Kaz Windness Gives Nursery Rhymes a Creepy Twist as ‘Mother Goth’
Updated June 3, 2019:
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Karen “Kaz” Windness can’t remember a time when she wasn’t interested in art.
“Telling stories with art has always been my passion,” she said.
She was particularly drawn to the artwork she saw in her favorite childhood books, getting inspiration from authors like Maurice Sendak.
“We didn’t have a TV, so books were our entertainment,” Windness explained. “Every week, my mom would take me and my little brother to the library and we’d check out a stack of books. I knew I wanted to make books when I grew up.”
Her desire to write and illustrate children’s books eventually led her to RMCAD, where she graduated from the Illustration Program in 2002 and returned as an instructor years later.
She also dove into the world of publishing, illustrating two children’s picture books and authoring two middle grade books to date.
But her latest project is a little different. Mother Goth Rhymes, set to be released in 2019, parodies traditional nursery rhymes and gives them a creepy twist. Windness is both author and illustrator for the adult novelty book, which features poems like “Rock-A-Bye Zombie” and “Roses are Dead.”
The project came to fruition during the 2016 election when her creativity had taken a sideline to the stress she was feeling at the time.
“I just couldn’t draw the joyful [children’s literature] stuff anymore,” she said. “I let my dark sense of humor take over, and twisting classic nursery rhymes made me feel better. When I shared the poems on Instagram and Facebook, the response was overwhelming.”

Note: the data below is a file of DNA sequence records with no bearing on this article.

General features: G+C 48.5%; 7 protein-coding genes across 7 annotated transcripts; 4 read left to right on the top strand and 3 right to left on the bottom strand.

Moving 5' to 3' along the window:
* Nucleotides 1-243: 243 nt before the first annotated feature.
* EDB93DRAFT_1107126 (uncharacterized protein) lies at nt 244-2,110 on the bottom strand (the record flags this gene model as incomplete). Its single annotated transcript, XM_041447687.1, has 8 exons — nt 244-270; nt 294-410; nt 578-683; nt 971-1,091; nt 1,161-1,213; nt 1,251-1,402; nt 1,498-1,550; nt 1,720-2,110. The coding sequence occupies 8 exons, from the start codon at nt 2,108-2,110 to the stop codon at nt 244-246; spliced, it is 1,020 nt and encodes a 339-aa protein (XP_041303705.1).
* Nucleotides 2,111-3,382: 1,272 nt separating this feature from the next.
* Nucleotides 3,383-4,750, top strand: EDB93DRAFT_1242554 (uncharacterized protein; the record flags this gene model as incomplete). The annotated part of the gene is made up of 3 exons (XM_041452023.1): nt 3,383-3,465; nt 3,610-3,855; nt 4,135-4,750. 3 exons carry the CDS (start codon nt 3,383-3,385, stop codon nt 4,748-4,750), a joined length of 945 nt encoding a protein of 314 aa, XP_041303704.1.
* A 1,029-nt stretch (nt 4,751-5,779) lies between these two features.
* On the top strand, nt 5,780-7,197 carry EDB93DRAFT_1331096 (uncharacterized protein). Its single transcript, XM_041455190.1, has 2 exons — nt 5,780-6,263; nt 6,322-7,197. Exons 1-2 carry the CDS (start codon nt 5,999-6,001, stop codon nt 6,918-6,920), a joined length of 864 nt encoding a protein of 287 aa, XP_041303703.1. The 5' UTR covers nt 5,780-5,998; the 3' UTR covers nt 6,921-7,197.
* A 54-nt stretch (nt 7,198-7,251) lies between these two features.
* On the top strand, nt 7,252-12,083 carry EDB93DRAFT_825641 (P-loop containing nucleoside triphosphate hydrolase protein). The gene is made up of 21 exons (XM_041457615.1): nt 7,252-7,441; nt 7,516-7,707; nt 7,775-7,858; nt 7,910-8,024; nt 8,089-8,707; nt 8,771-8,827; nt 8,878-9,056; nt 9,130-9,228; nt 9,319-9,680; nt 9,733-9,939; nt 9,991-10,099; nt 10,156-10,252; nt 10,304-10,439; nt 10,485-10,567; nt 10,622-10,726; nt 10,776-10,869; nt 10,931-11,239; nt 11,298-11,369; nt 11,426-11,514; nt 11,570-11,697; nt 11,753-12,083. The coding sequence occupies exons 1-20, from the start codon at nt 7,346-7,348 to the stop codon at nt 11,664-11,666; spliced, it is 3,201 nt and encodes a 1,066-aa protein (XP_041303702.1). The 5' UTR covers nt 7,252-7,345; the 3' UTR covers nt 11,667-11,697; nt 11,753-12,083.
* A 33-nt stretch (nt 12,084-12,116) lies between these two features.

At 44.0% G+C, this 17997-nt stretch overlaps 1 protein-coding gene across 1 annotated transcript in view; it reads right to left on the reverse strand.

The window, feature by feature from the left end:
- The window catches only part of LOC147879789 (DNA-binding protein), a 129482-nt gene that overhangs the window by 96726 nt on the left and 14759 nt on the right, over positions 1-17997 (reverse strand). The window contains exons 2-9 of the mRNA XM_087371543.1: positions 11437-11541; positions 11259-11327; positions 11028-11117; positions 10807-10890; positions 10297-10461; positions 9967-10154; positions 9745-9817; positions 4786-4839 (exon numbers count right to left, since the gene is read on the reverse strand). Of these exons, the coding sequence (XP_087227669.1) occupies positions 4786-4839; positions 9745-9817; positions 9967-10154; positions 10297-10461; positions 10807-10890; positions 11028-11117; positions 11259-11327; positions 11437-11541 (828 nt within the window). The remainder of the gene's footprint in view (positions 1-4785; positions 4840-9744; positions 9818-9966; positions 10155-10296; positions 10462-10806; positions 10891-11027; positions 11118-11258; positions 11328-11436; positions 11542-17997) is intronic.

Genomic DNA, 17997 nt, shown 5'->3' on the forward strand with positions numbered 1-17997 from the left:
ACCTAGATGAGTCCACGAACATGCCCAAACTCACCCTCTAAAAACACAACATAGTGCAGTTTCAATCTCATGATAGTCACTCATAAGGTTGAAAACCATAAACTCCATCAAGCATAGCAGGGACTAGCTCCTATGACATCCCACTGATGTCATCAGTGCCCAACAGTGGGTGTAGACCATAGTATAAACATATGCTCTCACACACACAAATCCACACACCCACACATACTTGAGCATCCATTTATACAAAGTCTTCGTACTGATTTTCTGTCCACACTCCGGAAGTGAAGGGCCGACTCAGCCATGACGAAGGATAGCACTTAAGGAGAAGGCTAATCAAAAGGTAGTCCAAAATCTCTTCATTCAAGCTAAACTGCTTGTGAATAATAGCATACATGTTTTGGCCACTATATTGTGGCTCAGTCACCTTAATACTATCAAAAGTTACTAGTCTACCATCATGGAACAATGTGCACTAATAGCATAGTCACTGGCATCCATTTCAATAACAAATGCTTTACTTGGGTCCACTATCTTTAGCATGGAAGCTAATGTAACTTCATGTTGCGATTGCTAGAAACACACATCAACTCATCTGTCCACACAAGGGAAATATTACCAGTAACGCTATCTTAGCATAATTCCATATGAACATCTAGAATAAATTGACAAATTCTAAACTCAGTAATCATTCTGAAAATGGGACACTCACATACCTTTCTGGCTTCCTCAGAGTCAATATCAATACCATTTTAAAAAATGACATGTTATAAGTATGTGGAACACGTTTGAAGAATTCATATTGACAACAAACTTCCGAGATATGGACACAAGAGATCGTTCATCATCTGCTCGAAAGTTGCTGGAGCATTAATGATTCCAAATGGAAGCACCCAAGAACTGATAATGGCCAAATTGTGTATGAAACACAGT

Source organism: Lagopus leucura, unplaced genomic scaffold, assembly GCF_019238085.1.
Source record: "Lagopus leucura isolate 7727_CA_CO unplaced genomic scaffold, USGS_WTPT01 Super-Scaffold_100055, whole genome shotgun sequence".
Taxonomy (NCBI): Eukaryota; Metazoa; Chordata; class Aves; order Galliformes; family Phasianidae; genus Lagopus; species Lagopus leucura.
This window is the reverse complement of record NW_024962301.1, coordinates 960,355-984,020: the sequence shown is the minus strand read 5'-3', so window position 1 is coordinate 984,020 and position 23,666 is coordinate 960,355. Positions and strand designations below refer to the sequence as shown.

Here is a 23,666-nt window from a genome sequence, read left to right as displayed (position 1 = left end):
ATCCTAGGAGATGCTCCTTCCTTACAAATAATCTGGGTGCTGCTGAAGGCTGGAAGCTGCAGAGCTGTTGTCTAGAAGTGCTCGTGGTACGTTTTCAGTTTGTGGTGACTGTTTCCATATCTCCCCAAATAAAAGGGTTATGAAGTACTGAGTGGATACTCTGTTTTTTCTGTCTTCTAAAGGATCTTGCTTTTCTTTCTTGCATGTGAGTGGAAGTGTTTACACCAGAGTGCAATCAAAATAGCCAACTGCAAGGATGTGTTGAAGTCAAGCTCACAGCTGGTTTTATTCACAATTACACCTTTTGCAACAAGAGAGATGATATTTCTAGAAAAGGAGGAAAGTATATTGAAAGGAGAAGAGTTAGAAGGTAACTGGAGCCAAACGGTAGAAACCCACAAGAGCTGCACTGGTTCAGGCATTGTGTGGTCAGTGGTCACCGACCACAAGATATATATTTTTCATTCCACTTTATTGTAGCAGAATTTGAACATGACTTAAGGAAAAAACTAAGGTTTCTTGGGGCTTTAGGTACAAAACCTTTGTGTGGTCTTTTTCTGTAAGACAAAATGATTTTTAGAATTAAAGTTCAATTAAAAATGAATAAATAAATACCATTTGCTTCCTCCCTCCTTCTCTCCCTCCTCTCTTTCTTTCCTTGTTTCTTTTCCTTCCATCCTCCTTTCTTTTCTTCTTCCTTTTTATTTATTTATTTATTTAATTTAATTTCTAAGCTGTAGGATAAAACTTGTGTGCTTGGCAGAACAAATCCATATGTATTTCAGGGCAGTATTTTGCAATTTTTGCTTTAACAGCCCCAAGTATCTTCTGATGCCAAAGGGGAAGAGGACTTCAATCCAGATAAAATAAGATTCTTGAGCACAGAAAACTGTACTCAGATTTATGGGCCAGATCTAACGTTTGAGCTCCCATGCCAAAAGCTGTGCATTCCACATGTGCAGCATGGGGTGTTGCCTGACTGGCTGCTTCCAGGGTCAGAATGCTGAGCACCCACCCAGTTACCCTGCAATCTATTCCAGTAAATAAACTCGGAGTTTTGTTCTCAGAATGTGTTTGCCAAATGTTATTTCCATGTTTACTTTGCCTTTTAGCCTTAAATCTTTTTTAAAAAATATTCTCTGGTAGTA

The project isn’t too far of a stretch for Windness, as she still pulls ideas from her playful side, both in the writing and illustration process.
“My favorite part is solving the poems,” she said. “I say ‘solving’ rather than writing, because each poem is a puzzle. Not only does the parody have to be clever, the meter perfect, and the rhyme natural and unforced, it also has to be funny and it has to surprise the reader. If the ending isn’t unexpected, I’ve failed.”
When asked what advice she’d give to individuals interested in book publishing, Windness referenced the three P’s of publishing: passion, persistence, and patience. She also highlighted the importance of networking and building connections in the industry.
“Find a community, because this is a challenging road and you’ll need the support and friendships of people on a similar path,” she said.
Windness cites her involvement in the Society of Children’s Book Writers and Illustrators (SCBWI) as one of the most impactful decisions she’s made. She joined after graduating from college and eventually became the Illustrator Coordinator for the Rocky Mountain chapter.
In turn, she said she’s met some of her closest friends through the organization, in addition to finding her agent and scoring most of her book deals.
Windness also emphasized the importance of constant growth, both during and after college.
“This is a journey. You’ll keep on growing and developing a lot after art school, so don’t feel like you should have ‘arrived’ by graduation,” she said. “I’m a much better artist today than I was even two years ago.”
Learn more about Windness’ work at www.windnessbooks.com.